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Act IV, Scene 1 Summary

Prospero is in conversation with Ferdinand and Miranda. Here, Prospero admits that his antagonism toward Ferdinand was a means of testing Ferdinand's love for Miranda, and he informs Ferdinand that he has passed that test. He then states that he will allow Ferdinand to marry his daughter, though he warns Ferdinand against dishonoring her before their wedding.

Having given his blessing for their union, Prospero then bids Ariel to prepare a gift for the couple. Spirits, conjured by Ariel, then arrive in the form of goddesses—Iris, Ceres, and Juno—who are all associated with marriage and motherhood. These spirits offer blessings for the union between Ferdinand and Miranda. Ferdinand is enchanted by this display of magic and even requests to stay on Prospero's island, considering it a paradise. Prospero's display continues as the goddesses summon nymphs and reapers, who start dancing.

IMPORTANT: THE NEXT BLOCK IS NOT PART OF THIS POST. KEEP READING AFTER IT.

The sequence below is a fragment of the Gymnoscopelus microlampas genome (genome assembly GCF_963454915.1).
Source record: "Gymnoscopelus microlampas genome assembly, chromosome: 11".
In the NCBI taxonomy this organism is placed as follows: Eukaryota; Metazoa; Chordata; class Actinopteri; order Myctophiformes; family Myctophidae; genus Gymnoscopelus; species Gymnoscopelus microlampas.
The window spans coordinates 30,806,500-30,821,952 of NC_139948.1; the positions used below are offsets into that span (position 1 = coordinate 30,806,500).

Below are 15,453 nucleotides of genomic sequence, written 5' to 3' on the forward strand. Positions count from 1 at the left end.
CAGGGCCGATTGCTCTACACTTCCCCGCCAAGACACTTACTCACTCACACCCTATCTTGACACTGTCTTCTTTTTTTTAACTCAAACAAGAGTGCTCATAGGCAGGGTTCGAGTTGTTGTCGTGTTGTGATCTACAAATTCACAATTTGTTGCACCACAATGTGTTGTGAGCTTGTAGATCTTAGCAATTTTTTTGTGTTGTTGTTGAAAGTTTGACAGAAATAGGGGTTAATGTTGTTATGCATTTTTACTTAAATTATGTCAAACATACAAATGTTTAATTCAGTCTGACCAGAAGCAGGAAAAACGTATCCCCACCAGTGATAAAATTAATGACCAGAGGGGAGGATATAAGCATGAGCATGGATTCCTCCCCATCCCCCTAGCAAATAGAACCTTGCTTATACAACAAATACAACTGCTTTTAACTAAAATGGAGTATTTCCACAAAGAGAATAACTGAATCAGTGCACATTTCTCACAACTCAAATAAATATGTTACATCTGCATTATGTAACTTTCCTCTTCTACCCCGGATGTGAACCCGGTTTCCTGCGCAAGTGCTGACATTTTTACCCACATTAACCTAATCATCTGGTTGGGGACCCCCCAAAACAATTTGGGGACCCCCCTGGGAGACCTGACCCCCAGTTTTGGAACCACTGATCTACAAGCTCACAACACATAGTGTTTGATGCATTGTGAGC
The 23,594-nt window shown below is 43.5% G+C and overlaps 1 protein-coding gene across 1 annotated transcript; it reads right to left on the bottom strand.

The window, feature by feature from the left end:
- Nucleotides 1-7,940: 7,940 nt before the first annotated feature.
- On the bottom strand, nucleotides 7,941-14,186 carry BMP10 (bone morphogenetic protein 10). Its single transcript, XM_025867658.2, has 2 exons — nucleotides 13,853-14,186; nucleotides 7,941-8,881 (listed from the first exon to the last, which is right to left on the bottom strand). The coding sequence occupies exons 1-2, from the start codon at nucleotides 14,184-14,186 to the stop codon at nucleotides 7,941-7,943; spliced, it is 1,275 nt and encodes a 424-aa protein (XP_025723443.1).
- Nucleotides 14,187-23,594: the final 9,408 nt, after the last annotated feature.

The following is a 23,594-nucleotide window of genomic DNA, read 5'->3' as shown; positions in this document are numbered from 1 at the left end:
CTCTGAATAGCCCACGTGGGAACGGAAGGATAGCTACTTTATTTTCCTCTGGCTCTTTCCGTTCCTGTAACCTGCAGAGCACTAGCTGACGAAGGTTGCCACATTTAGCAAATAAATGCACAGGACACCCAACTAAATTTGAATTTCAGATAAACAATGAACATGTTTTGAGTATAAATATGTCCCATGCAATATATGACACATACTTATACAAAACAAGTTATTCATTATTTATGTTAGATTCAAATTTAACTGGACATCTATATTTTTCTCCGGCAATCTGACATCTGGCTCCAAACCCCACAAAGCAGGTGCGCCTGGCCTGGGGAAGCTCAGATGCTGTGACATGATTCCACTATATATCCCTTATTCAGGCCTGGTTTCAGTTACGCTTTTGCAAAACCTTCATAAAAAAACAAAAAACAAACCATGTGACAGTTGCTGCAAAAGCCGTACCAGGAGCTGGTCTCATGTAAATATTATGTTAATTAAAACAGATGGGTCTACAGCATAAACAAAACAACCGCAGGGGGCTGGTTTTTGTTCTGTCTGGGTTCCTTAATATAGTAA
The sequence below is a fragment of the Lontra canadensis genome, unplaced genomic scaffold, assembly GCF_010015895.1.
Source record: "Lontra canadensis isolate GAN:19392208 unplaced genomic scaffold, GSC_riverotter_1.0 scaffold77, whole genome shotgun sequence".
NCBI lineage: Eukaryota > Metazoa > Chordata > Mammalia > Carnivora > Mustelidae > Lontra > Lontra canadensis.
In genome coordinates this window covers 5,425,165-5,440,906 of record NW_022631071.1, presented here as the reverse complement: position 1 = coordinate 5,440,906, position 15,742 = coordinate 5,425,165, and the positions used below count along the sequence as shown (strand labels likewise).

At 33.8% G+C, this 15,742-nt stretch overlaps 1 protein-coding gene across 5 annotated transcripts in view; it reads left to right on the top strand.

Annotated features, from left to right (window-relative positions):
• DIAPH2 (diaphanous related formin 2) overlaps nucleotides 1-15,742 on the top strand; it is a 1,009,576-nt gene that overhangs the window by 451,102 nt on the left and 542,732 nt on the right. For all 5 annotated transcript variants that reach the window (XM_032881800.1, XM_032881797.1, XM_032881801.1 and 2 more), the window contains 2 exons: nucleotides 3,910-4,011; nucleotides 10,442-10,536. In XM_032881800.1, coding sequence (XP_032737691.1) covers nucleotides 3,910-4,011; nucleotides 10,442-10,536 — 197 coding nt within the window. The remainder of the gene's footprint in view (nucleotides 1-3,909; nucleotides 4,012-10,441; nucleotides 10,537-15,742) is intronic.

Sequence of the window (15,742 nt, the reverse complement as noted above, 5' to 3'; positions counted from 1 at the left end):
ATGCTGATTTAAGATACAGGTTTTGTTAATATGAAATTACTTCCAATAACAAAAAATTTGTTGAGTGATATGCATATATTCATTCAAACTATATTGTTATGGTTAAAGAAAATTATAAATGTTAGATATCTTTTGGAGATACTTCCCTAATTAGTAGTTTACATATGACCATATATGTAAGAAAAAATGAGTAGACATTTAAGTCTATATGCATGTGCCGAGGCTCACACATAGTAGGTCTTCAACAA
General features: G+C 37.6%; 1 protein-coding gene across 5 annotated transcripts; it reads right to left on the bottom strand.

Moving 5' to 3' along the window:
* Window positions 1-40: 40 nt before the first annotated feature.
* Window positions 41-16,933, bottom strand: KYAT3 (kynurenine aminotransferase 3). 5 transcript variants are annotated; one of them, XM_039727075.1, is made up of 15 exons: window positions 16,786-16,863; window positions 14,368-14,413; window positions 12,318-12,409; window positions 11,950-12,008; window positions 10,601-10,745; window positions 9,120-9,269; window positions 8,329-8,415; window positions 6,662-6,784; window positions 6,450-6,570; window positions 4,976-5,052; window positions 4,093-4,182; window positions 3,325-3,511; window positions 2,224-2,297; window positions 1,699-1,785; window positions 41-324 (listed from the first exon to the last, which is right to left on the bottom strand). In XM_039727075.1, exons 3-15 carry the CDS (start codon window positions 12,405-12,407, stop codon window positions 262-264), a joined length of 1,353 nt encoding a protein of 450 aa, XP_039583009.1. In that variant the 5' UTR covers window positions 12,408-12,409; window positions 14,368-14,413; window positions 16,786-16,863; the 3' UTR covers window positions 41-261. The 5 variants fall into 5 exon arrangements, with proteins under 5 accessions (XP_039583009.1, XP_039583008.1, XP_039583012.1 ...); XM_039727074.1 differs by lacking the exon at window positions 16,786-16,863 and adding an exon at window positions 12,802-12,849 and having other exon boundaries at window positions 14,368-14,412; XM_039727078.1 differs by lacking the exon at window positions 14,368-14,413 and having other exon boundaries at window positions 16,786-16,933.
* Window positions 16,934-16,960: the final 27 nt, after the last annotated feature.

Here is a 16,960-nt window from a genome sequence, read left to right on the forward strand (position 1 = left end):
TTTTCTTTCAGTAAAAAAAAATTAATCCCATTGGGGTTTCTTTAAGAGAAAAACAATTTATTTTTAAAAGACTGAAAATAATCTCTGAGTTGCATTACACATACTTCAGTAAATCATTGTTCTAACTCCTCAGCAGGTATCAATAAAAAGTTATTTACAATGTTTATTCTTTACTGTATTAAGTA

But as Prospero suddenly recalls Caliban's plot to overthrow him, the magic dissolves. In this moment, he appears to be overtaken by a kind of infirmity. He tells Ferdinand that these celebrations have ended and that the magic that created them has dissolved away. He complains of being "vex'd" and explains that his "old brain is troubled." He then asks his guests to return to his cell and leave him for the time being, as he tries to calm his troubled mind.

Prospero summons Ariel back to him in order to prepare for the confrontation with Caliban. Ariel reports that when he encountered the heavily inebriated group, he placed them under an enchantment and brought them into a "filthy mantled pool beyond your cell." Prospero gives Ariel further instructions, aiming to set a...

(The entire section is 422 words.)